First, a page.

Court Reviewing Napster Experienced

Friday, August 18th 2000, 12:00 am
By: News On 6

SAN FRANCISCO (AP) — The federal appeals panel reviewing the recording industry's copyright infringement suit against Napster Inc. has set important precedents defining gray areas of technology law.

In its rulings, the U.S. 9th Circuit Court of Appeals has generally given support for new technology despite concerns of copyright infringement, national security and Internet-access monopolies.

But experts said it is unclear whether the circuit's technology precedents will help or hurt the recording industry's case, and they point out that the U.S. Supreme Court this year reversed nine of the circuit's 10 cases it reviewed.

The decision on Napster could represent the most important of the technology-related rulings from the San Francisco-based circuit and, like its recent groundbreaking decisions on encryption, Internet access and reverse-engineering, has broad implications for a quickly evolving industry.

Napster provides a wildly popular software that allows users to share music files, which they can download from each other's computers.

The central question is whether the nation's largest federal appeals court will legitimize revolutionary technology allowing millions to copy and trade digital files, including illegal copies of music and other copyrighted material, over the Internet.

Shutting down Napster would be impractical because of the enormous popularity of file sharing and the broader implications of such a ruling, some experts said.

``File sharing underlies what Napster is all about, and any file can be anything now, such as my thesis, your newspaper articles, my press releases, Stephen King books, movies, anything,'' said Internet attorney Cindy Cohn, the incoming legal director of the Electronic Frontier Foundation.

On July 28, two of the circuit's judges stopped an injunction by U.S. District Court Judge Marilyn Hall Patel that would have shut Napster down. But that doesn't mean the circuit is leaning in Napster's favor.

Some say it simply suggests the circuit wants to set legal precedent. District court judges' rulings generally don't make the law books.

``Had the injunction not been stayed, Napster would have gone out of business and that would have become that,'' said Eugene Volokh, a University of California, Los Angeles, Internet copyright professor.

The first briefs are due Friday and arguments are expected later. The circuit has 26 active judges. Cases are usually heard by three-judge panels announced a week beforehand.

Recent rulings by the circuit governing nine western states have had a broad impact on technology.

In its case perhaps most closely related to Napster, the court ruled in July 1999 that it was ``fair use'' to play downloaded copyrighted music from a computer to a handheld device.The ruling that the Rio Player did not violate the Audio Home Recording Act of 1992 was a blow to the recording industry.

Napster cited the case to Judge Patel. She said the case was ``irrelevant.''

Experts believe Patel didn't bite because with the Rio, music was shifted from a computer hard drive to a machine that plays music but doesn't duplicate it.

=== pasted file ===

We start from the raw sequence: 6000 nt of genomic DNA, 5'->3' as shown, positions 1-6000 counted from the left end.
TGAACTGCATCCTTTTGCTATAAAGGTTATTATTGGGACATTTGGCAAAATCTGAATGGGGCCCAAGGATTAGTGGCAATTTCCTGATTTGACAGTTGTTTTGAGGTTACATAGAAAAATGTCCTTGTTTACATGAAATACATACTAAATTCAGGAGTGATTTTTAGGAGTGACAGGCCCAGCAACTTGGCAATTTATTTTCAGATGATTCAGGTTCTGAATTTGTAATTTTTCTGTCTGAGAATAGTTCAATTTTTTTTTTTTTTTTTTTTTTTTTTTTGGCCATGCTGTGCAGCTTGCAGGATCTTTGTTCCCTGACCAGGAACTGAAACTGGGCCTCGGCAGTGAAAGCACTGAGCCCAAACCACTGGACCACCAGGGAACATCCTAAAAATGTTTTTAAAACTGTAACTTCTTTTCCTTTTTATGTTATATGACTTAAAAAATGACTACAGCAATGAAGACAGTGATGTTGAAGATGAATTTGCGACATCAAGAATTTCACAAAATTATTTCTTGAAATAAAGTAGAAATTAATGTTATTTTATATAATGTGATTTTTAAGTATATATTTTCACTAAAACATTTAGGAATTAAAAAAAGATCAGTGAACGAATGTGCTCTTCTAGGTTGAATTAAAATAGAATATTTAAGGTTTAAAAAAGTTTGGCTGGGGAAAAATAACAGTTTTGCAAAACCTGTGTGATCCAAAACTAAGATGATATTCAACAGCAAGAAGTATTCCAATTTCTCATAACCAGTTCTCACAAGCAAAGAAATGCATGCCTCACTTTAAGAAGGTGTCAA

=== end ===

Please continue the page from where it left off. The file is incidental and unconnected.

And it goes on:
``The Rio was passive. It allowed shifting of information from computers to this device. It didn't provide a mechanism for duplication,'' said Neil A. Smith, a San Francisco Internet law attorney.

The court also has dealt with technology copyrights, ruling in February against Sony Computer Entertainment, which sued a software company alleging it illegally copied its gaming software using a technique called reverse engineering. The court said copying and disassembling Sony PlayStation software was OK if necessary to make competing video-game software that, in the end, isn't infringing Sony's code.

The case, on appeal to the Supreme Court, spelled out the rules for developing competing software.

``The issue is whether new uses of technology can be stopped just because they may result in copyright infringement,'' said G. Gervaise Davis III, a Monterey, Calif., intellectual property attorney.

In June, the circuit blocked Portland, Ore., from forcing AT&T Corp. to open cable lines to competing Internet services. Local governments argued that cable Internet access should be a matter of local governance, just as cable TV franchises are.

The court said AT&T, which is spending billions buying cable companies to create a national telephone and Internet infrastructure, doesn't fit the definition of a cable service. Instead, it is a telecommunications service, only governable by federal law.

While AT&T has begun to open its lines to other Internet services, the ruling means AT&T, not the government, calls the shots on pricing and partnerships.

``They now get to set the terms and conditions,'' said Dylan Brooks, an analyst with New York research firm Jupiter Communications.

In May, the circuit said it was a prior restraint of speech for the government, claiming national security concerns, to prohibit a student from posting on the Internet encryption software designed to keep hackers at bay.

Following the precedent-setting decision, which the circuit has stayed and will rehear, the government has loosened encryption restrictions, clearing Microsoft Corp. to place encryption in its popular Windows 2000.


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